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Microsoft Pri0

Welcome to Microsoft Pri0: That's Microspeak for top priority, and that's the news and observations you'll find here from Seattle Times technology reporter Matt Day.

November 3, 2009 at 9:01 PM

Microsoft’s MSN gets a makeover — and how

Microsoft’s MSN Web site has been around a long time. And some – even some at Microsoft – would say it looks it.

So the company is fixing to launch what it calls a “refresh” of the MSN site built around a redesign of the home page.

A preview of the redesign is going public Wednesday at http://preview.msn.com. The expectation is that it will go live sometime in the first quarter of 2010.

A less cluttered look and fewer links are immediately apparent in the redesigned site.

Portals such as MSN change over the years, but the one thing the big ones consistently try to do is to draw the most number of eyeballs possible. In MSN’s case, the company says, that amounted to 600 million unique visitors worldwide in August.

“This is an important, valuable asset for Microsoft,” Bob Visse, general manager of MSN Product Management group, said of the site.

Still, while Microsoft had tinkered with MSN over the past few years, it had not redesigned it to this extent in a decade, the company said.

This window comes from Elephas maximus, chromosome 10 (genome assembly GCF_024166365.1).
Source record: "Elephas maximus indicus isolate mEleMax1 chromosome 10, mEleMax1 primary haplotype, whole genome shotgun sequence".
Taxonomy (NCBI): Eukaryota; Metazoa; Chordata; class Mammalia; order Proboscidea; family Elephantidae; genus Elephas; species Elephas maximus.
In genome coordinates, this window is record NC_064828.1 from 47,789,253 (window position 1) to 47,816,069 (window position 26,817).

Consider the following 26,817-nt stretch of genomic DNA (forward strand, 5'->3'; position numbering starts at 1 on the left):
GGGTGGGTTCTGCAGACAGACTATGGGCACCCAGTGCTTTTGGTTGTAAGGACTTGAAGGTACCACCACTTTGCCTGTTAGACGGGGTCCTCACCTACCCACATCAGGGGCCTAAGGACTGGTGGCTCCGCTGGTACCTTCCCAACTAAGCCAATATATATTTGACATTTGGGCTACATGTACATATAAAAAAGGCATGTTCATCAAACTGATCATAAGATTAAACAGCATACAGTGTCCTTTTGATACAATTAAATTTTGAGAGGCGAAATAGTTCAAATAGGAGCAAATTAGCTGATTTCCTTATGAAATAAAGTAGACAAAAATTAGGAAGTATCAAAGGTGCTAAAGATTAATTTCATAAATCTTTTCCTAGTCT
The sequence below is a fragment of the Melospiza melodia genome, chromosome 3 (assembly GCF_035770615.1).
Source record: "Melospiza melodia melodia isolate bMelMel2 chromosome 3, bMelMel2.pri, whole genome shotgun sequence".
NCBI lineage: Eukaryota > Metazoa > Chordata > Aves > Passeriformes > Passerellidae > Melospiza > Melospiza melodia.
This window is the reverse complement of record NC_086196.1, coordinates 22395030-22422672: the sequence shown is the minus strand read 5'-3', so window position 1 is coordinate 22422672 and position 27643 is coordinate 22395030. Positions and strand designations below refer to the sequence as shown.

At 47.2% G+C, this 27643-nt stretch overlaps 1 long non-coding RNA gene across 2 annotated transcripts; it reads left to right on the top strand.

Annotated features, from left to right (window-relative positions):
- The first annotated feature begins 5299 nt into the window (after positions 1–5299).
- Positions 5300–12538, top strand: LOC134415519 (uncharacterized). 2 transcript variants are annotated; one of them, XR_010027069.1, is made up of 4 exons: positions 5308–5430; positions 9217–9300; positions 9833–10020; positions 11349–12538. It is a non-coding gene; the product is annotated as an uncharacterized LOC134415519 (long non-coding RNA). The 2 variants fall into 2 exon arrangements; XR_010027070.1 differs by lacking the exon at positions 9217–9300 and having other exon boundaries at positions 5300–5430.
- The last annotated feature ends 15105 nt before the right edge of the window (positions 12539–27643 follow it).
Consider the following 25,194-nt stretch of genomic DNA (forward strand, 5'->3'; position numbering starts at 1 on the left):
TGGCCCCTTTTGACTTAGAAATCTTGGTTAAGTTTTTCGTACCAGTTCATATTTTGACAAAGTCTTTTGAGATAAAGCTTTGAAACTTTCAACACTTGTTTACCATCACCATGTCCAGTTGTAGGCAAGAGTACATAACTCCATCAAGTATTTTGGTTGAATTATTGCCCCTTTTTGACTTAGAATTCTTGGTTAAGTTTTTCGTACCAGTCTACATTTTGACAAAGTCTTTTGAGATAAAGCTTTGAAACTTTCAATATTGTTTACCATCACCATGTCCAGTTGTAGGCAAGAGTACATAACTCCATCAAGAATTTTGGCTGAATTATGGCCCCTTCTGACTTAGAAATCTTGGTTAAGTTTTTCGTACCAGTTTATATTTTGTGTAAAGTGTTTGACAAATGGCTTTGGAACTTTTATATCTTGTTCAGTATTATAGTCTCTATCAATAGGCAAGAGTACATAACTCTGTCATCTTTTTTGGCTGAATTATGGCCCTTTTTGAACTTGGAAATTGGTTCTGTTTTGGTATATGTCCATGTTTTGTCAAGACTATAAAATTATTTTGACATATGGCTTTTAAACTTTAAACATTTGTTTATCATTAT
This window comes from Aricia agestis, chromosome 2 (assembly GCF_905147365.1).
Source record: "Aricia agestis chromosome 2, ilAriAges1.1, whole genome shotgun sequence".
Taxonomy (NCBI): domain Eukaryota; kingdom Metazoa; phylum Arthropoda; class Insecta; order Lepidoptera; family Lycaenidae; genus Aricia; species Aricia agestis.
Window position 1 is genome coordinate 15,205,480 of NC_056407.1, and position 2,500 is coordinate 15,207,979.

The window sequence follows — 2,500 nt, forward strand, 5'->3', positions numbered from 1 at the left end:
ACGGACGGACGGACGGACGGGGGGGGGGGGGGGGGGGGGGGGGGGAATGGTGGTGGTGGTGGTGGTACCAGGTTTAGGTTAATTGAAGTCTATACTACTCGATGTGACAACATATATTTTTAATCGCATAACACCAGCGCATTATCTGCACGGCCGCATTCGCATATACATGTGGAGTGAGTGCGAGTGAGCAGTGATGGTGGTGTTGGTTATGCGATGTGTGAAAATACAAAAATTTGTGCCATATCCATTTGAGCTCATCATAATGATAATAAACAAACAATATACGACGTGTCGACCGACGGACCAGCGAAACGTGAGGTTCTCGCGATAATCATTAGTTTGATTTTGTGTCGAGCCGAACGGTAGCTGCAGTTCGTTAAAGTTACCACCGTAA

The current look has remained relatively stable for a decade or so.

The biggest change users will notice is a reduction in the clutter that marked the old site. Visse said the redesigned site has 50 percent fewer links. The readability is also enhanced by a more pronounced airiness on the site, compared with the relatively densely packed look of the current site.

The redesign also reorganizes the site’s content into areas of emphasis: news, sports, entertainment and local (which also includes a local events calendar). “Content is still the No. 1 area of consumption,” Visse said, referring to the how the site focuses on what Microsoft considers core content areas. That contrasts somewhat with the other leading portals, Yahoo and AOL. The former offers technology and applications that allows users to personalize their page more, while the latter emphasizes numerous special interest sites that link from the main page.

Another noticeable component is the prominence accorded Bing, which since its introduction to the market as an improved, newly branded search engine has won a good deal of visibilty. In fact, the Bing presence (Visse said 45 percent of Bing searches come from MSN) was one of the things that underscored the redesign effort, Visse said. The others were Microsoft’s Silverlight technology to play video, Windows Live technology and support for advertisers, especially some of the biggest brands.

In executing the redesign, Visse said, Microsoft examined broad trends of online behavior, and, of course, social networking stood out prominently. That shows up in the new look, with a component that allows users easy access to their Facebook and Twitter accounts, as well as Windows Live communications tools and Hotmail e-mail accounts.

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